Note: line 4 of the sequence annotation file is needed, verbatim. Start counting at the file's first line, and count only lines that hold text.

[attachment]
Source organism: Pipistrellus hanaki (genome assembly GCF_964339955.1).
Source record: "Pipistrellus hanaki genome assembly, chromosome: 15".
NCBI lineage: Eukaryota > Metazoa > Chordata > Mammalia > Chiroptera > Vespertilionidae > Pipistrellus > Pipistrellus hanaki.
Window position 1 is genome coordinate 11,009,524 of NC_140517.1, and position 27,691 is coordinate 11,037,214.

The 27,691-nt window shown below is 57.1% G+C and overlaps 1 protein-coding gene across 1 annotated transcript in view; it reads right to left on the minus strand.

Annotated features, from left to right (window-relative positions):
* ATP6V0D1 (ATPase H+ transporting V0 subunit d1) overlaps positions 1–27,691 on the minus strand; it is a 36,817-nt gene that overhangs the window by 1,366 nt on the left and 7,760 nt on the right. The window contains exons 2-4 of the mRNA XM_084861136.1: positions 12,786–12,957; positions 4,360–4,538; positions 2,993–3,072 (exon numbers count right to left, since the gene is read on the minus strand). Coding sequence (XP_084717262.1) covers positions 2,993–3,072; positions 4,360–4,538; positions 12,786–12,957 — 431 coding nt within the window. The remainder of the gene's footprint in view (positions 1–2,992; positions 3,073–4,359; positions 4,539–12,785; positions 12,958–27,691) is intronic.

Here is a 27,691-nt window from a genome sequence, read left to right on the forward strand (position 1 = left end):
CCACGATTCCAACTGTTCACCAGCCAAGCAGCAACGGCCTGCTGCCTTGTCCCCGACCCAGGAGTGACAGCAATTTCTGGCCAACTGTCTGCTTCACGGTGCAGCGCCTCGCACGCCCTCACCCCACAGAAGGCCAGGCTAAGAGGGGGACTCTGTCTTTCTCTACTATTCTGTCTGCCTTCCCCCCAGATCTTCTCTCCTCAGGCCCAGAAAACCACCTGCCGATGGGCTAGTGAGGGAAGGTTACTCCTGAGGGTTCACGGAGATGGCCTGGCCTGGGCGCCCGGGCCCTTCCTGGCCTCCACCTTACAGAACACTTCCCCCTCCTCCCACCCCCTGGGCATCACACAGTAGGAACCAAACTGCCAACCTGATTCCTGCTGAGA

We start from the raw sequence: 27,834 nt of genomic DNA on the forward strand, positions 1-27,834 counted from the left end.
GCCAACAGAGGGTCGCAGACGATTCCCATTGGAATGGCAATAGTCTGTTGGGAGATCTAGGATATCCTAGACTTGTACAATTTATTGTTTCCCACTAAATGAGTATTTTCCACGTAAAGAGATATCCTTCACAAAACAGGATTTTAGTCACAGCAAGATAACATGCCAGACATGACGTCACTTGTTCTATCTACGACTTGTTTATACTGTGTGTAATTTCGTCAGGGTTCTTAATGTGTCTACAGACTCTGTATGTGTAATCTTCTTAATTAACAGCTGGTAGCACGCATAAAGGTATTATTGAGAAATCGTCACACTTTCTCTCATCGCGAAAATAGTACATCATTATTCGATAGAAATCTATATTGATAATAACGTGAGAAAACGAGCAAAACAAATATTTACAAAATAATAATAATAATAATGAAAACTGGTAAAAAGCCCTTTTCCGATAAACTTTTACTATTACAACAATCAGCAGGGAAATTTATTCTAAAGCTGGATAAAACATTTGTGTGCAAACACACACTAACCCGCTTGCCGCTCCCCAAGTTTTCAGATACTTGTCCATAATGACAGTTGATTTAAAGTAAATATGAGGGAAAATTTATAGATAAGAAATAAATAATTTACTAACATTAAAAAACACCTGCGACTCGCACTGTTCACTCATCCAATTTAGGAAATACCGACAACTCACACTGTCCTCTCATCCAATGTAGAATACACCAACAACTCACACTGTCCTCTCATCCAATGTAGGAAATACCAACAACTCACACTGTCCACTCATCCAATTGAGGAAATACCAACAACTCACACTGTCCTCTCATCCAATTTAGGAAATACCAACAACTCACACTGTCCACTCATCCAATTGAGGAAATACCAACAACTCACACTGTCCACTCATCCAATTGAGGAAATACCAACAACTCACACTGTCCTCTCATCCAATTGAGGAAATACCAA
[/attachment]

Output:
Window position 1 is genome coordinate 11,009,524 of NC_140517.1, and position 27,691 is coordinate 11,037,214.